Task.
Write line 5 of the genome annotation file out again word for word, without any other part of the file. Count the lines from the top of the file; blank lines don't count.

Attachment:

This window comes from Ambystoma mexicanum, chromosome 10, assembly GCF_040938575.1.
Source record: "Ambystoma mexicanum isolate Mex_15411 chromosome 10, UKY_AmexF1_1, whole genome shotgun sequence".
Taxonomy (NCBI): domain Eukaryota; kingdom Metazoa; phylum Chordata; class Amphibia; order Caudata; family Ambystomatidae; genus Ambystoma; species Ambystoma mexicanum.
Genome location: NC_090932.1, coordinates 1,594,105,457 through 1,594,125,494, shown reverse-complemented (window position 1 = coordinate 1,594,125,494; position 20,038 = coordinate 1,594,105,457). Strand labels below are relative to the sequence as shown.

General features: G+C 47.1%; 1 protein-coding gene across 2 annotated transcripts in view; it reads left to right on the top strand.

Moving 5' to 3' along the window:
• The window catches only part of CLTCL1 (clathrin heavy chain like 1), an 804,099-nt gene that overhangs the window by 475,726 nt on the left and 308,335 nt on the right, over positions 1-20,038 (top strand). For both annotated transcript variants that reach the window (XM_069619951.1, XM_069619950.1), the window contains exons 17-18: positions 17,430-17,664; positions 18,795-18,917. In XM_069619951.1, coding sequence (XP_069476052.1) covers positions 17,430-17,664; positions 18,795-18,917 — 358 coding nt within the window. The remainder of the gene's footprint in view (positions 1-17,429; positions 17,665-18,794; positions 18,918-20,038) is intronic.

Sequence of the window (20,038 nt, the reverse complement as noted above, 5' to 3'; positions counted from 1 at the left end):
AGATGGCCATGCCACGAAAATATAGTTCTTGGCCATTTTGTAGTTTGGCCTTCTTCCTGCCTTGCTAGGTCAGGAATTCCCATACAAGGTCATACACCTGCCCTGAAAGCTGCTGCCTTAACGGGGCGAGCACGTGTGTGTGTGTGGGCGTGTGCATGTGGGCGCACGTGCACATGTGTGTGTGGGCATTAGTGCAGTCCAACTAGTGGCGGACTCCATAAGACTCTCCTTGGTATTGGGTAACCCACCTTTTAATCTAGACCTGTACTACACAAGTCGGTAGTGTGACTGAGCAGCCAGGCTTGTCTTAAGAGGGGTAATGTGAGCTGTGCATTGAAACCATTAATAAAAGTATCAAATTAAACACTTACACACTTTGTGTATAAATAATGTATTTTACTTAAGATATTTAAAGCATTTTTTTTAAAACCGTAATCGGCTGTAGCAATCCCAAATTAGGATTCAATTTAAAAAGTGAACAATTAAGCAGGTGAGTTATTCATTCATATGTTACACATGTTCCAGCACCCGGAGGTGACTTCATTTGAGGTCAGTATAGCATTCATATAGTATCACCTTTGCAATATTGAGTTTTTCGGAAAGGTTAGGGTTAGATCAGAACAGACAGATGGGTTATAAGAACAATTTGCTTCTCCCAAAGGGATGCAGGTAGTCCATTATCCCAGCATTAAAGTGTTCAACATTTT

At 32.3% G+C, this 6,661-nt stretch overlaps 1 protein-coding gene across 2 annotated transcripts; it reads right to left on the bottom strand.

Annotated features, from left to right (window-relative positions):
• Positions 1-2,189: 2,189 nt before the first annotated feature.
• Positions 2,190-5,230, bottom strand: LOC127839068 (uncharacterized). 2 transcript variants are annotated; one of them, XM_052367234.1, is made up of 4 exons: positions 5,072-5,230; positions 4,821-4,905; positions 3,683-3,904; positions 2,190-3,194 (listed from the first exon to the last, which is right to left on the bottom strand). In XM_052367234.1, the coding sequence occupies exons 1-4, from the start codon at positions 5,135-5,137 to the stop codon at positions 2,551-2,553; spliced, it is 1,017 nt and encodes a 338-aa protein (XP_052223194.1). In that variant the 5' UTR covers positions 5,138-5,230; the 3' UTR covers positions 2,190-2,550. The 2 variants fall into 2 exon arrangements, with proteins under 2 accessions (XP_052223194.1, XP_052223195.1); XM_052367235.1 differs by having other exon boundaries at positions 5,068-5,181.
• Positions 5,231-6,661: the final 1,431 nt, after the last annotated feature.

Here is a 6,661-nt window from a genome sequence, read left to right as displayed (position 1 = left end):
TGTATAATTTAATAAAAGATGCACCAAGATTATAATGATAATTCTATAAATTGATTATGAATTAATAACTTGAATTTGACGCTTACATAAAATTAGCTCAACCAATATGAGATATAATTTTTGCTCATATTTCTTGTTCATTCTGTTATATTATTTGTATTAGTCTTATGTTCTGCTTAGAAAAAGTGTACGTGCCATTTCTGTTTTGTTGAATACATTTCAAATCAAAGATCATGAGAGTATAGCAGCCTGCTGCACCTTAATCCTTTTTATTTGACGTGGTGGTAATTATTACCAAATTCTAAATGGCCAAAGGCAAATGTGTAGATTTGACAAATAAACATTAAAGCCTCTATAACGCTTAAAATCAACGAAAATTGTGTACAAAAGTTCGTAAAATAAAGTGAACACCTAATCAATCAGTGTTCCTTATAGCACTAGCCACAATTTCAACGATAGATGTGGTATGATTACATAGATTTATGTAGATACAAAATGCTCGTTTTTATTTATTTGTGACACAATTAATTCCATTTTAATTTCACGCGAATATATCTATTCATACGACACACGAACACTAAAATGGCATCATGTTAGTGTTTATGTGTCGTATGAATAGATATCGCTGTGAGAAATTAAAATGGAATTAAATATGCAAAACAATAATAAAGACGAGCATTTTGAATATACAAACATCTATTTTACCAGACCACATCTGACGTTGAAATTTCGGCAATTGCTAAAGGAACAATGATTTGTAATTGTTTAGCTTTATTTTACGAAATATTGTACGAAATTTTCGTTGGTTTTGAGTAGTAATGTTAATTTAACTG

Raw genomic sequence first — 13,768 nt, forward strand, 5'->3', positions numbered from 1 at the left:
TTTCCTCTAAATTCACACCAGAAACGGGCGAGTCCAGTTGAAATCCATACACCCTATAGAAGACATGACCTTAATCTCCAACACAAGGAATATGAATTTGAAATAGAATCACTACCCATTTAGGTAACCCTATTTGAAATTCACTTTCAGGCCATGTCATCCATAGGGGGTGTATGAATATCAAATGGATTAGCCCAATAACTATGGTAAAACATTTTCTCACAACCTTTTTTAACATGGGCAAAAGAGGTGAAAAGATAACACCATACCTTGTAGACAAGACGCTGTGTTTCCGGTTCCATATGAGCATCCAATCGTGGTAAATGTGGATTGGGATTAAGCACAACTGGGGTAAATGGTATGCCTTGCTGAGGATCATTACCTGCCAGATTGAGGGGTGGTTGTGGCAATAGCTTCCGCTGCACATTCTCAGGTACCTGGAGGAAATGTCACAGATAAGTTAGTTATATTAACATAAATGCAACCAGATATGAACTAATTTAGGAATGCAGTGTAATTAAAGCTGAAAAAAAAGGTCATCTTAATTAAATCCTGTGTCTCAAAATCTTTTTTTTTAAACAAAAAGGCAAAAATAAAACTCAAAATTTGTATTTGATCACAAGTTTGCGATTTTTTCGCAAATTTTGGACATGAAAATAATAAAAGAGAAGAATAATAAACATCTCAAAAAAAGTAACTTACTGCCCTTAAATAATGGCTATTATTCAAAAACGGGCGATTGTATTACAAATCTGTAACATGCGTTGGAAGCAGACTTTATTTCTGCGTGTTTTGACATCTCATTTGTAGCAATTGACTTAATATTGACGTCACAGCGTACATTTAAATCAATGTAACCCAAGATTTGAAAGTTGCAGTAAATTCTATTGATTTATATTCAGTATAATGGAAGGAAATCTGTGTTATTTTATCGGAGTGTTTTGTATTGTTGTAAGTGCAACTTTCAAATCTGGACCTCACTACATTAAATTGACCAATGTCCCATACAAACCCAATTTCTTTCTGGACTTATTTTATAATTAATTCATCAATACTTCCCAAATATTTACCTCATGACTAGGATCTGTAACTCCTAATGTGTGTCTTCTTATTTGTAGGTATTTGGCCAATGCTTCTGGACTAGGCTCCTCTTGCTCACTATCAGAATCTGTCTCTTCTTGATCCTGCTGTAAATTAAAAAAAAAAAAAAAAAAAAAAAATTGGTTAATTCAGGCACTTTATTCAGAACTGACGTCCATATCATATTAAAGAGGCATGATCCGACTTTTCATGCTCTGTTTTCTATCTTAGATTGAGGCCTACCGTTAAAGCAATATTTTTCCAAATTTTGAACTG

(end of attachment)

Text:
General features: G+C 47.1%; 1 protein-coding gene across 2 annotated transcripts in view; it reads left to right on the top strand.